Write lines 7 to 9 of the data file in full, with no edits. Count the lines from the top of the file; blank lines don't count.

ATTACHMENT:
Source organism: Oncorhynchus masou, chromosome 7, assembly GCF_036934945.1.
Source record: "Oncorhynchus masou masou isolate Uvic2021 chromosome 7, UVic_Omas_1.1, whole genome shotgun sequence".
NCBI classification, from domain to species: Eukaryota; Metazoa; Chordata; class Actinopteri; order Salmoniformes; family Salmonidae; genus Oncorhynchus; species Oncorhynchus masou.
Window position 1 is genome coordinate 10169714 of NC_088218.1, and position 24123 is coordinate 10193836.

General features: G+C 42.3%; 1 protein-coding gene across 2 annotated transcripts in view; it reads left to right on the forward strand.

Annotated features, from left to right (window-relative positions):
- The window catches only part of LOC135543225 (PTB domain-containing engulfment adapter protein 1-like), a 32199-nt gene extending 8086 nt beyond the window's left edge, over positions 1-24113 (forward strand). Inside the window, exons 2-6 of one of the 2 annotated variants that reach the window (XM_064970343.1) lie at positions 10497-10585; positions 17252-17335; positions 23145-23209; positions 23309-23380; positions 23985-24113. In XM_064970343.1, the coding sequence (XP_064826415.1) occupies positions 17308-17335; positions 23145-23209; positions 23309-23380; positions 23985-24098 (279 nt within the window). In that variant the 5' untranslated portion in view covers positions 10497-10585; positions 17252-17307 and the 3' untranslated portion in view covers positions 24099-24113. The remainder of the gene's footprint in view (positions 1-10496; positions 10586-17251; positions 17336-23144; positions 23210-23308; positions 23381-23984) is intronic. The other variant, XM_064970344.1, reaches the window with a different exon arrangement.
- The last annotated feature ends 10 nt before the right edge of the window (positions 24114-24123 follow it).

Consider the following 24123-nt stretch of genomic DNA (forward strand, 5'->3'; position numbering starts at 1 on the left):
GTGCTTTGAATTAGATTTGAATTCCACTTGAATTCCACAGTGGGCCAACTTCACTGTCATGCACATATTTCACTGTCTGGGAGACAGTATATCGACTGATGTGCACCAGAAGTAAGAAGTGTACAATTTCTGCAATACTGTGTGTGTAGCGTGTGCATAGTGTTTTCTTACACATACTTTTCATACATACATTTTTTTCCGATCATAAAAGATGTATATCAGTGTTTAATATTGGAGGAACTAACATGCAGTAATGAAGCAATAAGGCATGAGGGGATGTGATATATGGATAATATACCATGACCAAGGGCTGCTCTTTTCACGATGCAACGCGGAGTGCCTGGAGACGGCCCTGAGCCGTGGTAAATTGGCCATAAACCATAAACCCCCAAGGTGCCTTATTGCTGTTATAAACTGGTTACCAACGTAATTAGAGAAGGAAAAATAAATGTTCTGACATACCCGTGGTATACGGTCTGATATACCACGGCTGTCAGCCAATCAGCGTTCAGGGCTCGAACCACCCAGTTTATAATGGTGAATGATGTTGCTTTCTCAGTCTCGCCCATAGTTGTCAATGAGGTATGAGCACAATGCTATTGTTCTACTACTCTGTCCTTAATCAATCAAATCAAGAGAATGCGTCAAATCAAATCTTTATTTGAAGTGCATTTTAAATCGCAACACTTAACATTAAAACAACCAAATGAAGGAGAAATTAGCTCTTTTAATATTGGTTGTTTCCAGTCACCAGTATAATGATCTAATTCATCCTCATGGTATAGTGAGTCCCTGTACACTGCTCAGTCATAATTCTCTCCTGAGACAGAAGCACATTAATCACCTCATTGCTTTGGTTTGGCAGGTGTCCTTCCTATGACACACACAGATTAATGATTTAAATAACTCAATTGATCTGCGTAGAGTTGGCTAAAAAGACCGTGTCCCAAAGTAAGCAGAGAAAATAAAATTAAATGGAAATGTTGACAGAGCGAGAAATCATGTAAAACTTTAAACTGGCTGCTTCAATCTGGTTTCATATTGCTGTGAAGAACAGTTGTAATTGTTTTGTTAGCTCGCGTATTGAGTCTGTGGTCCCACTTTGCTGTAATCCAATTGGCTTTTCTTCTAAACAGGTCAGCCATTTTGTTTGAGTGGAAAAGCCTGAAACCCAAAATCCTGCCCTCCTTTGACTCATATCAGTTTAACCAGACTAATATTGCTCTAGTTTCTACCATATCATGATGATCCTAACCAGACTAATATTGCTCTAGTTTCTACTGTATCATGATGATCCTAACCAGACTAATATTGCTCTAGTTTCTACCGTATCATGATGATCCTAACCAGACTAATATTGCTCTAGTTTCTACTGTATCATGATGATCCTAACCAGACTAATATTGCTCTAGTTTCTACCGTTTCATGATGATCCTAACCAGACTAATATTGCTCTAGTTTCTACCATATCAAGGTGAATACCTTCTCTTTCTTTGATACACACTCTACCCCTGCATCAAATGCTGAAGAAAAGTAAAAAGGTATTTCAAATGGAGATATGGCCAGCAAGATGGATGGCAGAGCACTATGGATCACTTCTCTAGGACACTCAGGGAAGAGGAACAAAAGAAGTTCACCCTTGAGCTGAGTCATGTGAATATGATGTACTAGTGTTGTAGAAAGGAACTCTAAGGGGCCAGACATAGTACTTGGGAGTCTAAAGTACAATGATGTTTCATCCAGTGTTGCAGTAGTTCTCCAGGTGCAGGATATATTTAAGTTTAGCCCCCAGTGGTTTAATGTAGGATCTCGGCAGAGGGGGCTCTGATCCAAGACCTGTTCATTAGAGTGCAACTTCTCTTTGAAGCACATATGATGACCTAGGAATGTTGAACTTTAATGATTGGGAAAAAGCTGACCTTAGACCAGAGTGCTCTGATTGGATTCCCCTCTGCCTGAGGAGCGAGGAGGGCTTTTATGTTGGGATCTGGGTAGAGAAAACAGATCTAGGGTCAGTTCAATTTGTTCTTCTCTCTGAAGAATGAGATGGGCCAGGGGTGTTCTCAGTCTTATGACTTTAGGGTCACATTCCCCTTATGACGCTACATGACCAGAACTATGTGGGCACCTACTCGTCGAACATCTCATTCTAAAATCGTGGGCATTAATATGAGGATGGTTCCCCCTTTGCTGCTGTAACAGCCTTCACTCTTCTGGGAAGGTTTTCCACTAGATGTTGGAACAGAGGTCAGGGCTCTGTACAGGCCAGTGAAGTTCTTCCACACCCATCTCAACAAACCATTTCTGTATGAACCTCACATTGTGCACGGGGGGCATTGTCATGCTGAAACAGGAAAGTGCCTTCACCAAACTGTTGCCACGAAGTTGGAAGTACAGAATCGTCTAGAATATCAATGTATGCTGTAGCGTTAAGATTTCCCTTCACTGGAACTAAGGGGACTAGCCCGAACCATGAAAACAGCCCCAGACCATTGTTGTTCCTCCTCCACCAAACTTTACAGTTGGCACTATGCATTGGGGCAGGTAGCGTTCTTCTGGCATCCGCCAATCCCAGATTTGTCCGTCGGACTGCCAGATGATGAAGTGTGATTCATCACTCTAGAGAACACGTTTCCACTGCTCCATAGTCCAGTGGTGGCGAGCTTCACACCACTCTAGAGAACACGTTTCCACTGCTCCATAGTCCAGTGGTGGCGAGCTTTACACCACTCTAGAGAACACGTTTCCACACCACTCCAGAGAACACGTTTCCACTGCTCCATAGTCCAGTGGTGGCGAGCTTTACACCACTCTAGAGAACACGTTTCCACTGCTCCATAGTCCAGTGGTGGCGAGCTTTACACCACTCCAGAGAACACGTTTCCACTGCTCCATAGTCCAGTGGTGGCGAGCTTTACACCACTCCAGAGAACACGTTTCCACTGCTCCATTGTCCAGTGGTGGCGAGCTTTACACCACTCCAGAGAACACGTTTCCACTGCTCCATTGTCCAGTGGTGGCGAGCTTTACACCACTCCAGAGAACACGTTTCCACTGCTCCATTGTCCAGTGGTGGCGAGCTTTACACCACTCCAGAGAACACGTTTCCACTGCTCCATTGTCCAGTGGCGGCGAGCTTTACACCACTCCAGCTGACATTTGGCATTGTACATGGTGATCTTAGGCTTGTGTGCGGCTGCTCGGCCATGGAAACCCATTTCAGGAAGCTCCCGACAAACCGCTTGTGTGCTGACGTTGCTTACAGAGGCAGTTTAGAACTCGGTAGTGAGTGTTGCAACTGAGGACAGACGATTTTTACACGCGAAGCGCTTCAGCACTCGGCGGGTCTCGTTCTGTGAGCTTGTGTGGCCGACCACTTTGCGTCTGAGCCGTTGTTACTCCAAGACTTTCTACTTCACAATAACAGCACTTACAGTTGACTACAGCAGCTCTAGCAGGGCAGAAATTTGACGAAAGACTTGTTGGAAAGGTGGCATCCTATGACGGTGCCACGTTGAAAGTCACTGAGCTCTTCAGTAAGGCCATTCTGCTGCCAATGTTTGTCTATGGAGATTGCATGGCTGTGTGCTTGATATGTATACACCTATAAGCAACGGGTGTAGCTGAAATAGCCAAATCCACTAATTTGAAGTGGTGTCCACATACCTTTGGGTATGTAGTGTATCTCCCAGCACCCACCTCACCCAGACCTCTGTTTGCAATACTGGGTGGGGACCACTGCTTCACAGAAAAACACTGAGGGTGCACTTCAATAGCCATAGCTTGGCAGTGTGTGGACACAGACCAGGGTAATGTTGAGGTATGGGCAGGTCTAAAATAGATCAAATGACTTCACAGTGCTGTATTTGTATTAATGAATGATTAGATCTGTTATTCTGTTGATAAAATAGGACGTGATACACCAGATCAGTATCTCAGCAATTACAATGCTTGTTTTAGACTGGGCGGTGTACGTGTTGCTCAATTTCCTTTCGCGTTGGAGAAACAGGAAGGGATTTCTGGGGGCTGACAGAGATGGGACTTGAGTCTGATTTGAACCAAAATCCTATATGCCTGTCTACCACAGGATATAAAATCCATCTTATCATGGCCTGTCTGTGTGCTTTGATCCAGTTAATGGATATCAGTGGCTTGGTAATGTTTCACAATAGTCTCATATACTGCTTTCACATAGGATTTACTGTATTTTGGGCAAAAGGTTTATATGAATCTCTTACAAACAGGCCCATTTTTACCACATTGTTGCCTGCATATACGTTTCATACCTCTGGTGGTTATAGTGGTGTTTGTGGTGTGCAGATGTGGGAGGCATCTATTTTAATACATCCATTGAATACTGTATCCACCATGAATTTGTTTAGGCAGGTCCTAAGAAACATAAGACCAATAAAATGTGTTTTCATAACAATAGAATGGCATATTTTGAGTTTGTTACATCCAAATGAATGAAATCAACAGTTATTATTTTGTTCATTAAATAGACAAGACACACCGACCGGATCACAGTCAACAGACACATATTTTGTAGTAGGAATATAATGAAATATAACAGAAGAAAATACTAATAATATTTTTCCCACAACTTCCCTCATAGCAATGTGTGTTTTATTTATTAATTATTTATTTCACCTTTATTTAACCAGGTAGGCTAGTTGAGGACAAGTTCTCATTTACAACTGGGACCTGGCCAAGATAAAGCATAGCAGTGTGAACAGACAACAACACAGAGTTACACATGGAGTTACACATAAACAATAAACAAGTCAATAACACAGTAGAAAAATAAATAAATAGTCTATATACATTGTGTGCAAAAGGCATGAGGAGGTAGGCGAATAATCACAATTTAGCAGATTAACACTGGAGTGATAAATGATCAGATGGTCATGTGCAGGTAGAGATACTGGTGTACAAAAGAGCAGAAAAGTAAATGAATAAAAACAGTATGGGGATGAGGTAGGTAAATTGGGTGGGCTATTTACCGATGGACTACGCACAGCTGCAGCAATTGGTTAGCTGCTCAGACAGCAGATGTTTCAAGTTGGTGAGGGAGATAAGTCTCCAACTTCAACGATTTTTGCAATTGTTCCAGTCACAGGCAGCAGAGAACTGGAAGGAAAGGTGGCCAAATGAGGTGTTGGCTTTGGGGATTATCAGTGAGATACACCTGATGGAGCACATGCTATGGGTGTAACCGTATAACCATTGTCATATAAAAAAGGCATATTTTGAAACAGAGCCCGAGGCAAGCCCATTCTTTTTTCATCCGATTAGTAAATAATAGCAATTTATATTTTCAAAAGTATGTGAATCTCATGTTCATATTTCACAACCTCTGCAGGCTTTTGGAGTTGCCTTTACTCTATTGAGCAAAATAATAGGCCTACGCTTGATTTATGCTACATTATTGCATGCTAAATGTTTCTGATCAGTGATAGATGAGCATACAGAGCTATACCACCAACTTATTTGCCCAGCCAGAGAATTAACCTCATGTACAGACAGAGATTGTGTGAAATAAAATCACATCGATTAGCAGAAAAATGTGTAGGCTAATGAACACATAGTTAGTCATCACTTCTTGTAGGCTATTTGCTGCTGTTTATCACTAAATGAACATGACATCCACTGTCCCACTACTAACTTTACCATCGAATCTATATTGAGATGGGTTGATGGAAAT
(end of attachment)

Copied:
- The window catches only part of LOC135543225 (PTB domain-containing engulfment adapter protein 1-like), a 32199-nt gene extending 8086 nt beyond the window's left edge, over positions 1-24113 (forward strand). Inside the window, exons 2-6 of one of the 2 annotated variants that reach the window (XM_064970343.1) lie at positions 10497-10585; positions 17252-17335; positions 23145-23209; positions 23309-23380; positions 23985-24113. In XM_064970343.1, the coding sequence (XP_064826415.1) occupies positions 17308-17335; positions 23145-23209; positions 23309-23380; positions 23985-24098 (279 nt within the window). In that variant the 5' untranslated portion in view covers positions 10497-10585; positions 17252-17307 and the 3' untranslated portion in view covers positions 24099-24113. The remainder of the gene's footprint in view (positions 1-10496; positions 10586-17251; positions 17336-23144; positions 23210-23308; positions 23381-23984) is intronic. The other variant, XM_064970344.1, reaches the window with a different exon arrangement.
- The last annotated feature ends 10 nt before the right edge of the window (positions 24114-24123 follow it).

Consider the following 24123-nt stretch of genomic DNA (forward strand, 5'->3'; position numbering starts at 1 on the left):